Algorithm for finding the bar at a large gathering using Newton’s method

*Figure 1 Typical sample of people flaunting delightful beverages, while others remain beveragless.*

Last year at the artists against AIDS benefit, I was enjoying the weird art, but was somewhat frustrated that I could not seem to figure out where the bar was, despite my best efforts. About ready to give up I decided to use my 20 years of schooling to come up with a robust method of finding a resource in a large group of people. What follows is the derivation and algorithm.

In order for this to work we must make some assumptions about the group.

Primary to this algorithm is that the group be sufficiently large and uniform to make observations on a sample of the group and apply gradients those samples. Depending on the type of room and the type of resource being sought the minimum total group size could vary from 30 to 70, but typically if it is a group of less that 50 the room size would be small enough that more direct methods could be utilized.

Second, we must assume that the members of the group are moving around the area. If it is obvious that some or all of the members are stationary for an extended period of time then those individuals should be excluded from the calculations. This is often the case where there are tables that people are sitting at.

Finally, the participants have to be, on average, consuming the resource in question at a fairly constant rate. This does not need to be constant over the course of the event, but must be continuous over the time period in question. Thus people will start with a full drink and slowly consume it over 20-40 min. The more variance in the rate of consumption the larger the sample size of the group will need to be. Large deviances from the norm like shots should be identified and discarded.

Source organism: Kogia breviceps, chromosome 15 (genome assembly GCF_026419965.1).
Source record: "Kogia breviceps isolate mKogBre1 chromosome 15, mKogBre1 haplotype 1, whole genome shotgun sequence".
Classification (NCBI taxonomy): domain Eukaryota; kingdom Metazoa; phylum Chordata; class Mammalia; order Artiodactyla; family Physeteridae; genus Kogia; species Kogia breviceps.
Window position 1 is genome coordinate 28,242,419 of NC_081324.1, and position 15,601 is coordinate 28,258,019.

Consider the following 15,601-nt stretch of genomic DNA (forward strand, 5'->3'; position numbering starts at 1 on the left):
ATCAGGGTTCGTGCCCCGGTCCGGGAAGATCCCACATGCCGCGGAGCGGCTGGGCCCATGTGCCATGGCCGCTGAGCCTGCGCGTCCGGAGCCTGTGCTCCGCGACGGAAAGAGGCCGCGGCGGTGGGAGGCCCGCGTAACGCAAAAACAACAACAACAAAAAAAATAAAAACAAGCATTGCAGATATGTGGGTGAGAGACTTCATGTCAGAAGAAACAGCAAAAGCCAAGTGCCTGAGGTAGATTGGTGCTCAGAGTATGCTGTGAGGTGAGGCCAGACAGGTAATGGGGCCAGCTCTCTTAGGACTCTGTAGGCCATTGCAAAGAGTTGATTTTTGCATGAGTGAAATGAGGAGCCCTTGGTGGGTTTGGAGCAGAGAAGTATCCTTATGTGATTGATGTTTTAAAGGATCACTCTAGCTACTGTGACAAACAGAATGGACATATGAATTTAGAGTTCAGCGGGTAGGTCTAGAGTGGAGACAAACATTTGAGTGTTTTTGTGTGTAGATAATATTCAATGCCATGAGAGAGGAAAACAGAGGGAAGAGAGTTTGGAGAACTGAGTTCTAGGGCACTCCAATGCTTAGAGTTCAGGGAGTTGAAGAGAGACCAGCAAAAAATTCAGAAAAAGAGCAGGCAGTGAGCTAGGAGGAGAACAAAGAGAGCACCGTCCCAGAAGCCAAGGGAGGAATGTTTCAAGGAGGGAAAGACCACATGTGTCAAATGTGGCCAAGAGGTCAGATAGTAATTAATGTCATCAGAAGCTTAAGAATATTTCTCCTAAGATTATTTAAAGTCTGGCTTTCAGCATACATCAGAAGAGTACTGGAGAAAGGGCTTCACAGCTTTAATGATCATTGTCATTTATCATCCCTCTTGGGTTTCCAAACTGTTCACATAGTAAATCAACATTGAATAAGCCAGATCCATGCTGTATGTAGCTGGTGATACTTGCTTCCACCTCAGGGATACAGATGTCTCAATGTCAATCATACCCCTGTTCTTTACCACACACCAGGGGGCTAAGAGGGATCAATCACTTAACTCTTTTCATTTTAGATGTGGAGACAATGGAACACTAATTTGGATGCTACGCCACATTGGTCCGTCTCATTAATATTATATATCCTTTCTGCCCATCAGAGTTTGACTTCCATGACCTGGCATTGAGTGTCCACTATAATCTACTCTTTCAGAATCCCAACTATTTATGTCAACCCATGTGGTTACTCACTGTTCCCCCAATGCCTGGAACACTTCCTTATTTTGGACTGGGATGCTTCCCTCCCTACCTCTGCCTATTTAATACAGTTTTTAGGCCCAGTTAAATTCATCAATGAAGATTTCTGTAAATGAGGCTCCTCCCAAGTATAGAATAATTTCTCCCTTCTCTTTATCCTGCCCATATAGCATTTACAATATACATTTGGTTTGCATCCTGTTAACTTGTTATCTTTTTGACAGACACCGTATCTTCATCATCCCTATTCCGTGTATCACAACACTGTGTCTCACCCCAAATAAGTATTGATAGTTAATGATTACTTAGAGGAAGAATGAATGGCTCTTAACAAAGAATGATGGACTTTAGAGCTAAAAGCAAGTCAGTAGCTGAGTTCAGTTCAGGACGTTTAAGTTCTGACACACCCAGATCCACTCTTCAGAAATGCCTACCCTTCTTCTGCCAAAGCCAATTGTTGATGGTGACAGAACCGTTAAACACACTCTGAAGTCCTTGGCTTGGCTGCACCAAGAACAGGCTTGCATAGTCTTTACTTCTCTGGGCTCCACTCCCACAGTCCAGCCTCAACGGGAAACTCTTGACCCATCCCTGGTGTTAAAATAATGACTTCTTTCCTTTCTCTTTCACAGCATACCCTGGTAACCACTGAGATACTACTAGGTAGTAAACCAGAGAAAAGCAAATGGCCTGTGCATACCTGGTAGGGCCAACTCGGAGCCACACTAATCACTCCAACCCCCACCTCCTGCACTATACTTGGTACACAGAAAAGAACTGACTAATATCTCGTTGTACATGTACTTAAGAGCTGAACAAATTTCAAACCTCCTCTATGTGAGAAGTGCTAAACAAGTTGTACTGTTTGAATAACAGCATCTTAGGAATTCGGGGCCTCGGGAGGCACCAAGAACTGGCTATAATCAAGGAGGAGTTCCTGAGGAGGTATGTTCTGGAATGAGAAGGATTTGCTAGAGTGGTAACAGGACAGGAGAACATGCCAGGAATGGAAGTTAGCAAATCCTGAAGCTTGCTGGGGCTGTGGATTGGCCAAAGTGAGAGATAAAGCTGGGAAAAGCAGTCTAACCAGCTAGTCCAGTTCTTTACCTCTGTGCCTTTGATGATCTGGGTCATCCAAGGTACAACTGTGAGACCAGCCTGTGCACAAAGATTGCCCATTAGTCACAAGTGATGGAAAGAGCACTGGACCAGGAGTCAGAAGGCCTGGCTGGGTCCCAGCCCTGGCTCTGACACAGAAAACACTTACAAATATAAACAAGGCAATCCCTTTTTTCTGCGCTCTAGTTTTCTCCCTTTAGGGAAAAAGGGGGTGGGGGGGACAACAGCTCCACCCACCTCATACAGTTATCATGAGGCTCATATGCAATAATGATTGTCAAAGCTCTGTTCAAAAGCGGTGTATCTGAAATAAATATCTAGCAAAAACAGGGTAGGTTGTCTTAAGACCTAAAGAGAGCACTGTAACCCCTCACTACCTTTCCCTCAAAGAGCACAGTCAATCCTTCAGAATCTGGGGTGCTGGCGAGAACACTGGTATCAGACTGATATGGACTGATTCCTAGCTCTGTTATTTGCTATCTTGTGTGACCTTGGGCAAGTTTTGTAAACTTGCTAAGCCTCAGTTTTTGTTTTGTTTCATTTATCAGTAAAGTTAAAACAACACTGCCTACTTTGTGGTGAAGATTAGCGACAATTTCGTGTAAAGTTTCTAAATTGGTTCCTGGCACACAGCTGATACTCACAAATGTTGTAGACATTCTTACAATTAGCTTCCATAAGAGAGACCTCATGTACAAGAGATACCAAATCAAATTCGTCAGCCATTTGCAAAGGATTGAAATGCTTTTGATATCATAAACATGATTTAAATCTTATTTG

*Figure 2 Vectors measuring the movement of alcoholic beverages in a confined space. The length and direction of the vectors is proportional to the velocity vector multiplied by the percentage of remaining beverage.*

Once these criteria have been met the algorithm can be implemented.

First take a survey of all of the individuals in a certain radius from your location. Scale the individual’s movement vectors with the quantity of their drinks and average to obtain a single vector. This vector will show the average movement of the alcohol near you.

First take a survey of all of the individuals in a certain radius from your location. Scale the individual’s movement vectors with the quantity of their drinks and average to obtain a single vector. This vector will show the average movement of the alcohol near you.

*Figure 3 Initial sample group and the coresponding vector indicating the negative of the mean alcohol movement in the group.*

With this invaluable piece of information we can derive several things. The first and most important is the direction of the bar which is in the opposite of the mean alcohol vector (MAV[1]). One could just start walking tat direction and see where they end, up, but would have substantially more success by moving in the direction opposite the mean alcohol vector, but only 30% of the length of the room, or a suitable distance depending on circumstances.

Once at the new location a new survey can be taken yielding a second mean alcohol vector MAV[2]. Furthermore by comparing the overall glass levels at both locations one may extrapolate the location where the glass levels would be full, and presumably this would also be the location where you would also be able to obtain a full glass.

*Figure 5 Second survey point with the inclusion of a vector of the average of MAV[1] and MAV[2] weighted by the mean percentage of remaining beverage at each site.*

*Figure 6 Predicted location of bar by extrapolating the weighted mean vector for the location where beverage levels will reach 100%. ie. If you find where peoples drinks are full you will fin the bar.*

In the extensive testing conducted by the author, this method has typically worked in as little as a single iteration and as many as 4. This is most useful for items with a known maximum and minimum such as beverages, but can also be used to locate cheese trays, chocolate fountains, or any one of a number of other items.

*Figure 7 The results of the search method.*

Special thanks to Rob Raguet-Schofield for providing the initial figure of randomized vectors, without which none of this would have been possible. Nothe that these figures are meant as a tool for explanation and may not be to scale. Please feel free to point out any questionable methods or overwhelming dorkyness in the comments section.